It’s been so exciting seeing all the wonderful things practitioners and children have been making at Forest School in preparation for Christmas. Making the video advent has certainly been a lot of fun, chickens and all.
For me, the Christmas advent had to include particular items and I realised that some of my family Christmas traditions are quite fixed. This is the case for a lot of people worldwide. Chatting to a friend last night I found I was empathetic to the fact that, having got herself a Portuguese husband, she now celebrates Christmas on what is our Christmas Eve. She was a little nostalgic for the Christmas she’d had when she was a child with the 25th being the main event but also enjoys her ‘new’ Christmas. My suggestion of celebrating festivities over both days wasn’t feasible as the ‘all nighter’ nature of Portuguese celebrations makes Christmas day a day of recovery and eating. Doesn’t sound that bad, I can see why she’s embraced it.
It got me reading about how Christmas is celebrated by different cultures (thankyou internet) and I am considering introducing some of these traditions into my own family Christmas. With my husband’s Swedish roots we already have the toompta as featured in the Forest School video advent (done) but maybe it’s time for a few others. For example, carving a nativity out of radishes as in Oaxaca, Mexico (possible), or the ‘first footer’ in Estonia, where the first person to visit the house on Christmas day determines the luck for the coming year (possible), eating the seasonal treat of deep fried caterpillars as in South Africa (not brave enough), adopting KFC as a Christmas dinner like in Japan (still not brave enough) or by taking a rooster to the church on Christmas Eve as practised by the Bolivians (Maybe. Could be funny).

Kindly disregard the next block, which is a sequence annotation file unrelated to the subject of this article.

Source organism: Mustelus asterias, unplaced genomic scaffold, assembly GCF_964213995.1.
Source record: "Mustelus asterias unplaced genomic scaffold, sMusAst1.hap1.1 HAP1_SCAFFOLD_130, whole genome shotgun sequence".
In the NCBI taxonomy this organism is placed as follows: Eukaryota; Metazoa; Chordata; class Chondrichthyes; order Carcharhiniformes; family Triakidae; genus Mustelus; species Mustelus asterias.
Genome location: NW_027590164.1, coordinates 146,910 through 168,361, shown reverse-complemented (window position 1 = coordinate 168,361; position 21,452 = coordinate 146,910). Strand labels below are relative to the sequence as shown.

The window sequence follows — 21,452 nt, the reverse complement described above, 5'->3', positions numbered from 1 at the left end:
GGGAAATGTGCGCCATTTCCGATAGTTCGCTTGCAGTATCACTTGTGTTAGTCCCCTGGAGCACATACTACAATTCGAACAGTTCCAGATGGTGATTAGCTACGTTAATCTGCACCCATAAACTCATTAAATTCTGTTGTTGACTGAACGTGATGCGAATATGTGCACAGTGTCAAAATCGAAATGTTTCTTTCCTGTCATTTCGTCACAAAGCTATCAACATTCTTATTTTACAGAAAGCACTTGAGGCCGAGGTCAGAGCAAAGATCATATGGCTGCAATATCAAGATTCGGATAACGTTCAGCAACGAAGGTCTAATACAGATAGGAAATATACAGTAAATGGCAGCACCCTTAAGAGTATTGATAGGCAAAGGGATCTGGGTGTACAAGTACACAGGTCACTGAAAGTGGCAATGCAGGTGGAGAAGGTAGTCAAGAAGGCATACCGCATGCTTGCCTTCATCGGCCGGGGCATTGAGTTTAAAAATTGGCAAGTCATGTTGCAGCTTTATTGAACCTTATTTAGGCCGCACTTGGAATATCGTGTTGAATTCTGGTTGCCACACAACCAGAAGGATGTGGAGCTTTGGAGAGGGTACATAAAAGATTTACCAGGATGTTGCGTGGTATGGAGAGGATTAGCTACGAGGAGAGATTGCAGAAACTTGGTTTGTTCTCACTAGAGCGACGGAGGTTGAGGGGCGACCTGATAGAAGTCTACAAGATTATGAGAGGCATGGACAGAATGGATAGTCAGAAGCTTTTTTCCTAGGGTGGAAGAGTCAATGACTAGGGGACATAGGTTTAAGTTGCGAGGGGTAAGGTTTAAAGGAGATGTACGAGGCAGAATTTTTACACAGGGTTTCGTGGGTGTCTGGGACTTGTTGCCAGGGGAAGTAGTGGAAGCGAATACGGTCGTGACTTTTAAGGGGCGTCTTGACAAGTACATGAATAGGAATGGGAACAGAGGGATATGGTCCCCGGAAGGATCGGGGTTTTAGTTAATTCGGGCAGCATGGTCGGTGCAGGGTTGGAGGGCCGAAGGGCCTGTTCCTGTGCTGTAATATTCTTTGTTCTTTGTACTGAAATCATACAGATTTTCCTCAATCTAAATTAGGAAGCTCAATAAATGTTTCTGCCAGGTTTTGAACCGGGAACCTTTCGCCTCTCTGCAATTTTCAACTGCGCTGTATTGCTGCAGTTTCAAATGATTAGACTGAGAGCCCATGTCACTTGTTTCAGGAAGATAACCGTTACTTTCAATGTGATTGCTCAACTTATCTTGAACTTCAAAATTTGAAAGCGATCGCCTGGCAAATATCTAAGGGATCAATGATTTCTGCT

Essentially though most celebratory festivals, whatever your background and traditions, have roots based around community, generosity and being mindful of what is happening around us. For me, these values should be prevalent in every Forest School setting in an honest and meaningful way.
By taking the time to be mindful of the world around us, we can improve ourselves and our teaching practise. More importantly, in a climate of rushed, criteria driven education, the slower pace of Forest School gives us time to focus on teaching mindfulness as a coping strategy against the pressures of our crazy education system and gives us time to use laughter as a medicine.
On that note, I’m going to switch off my screen. I am not going to seek out a rooster to take to church or order a KFC but instead be mindful with a cup of tea and offer my children some deep fried caterpillars.
I wish you all a very Merry Christmas, enjoy your traditions and I hope you are looking forward to a mindful and laughter filled Forest School in 2019.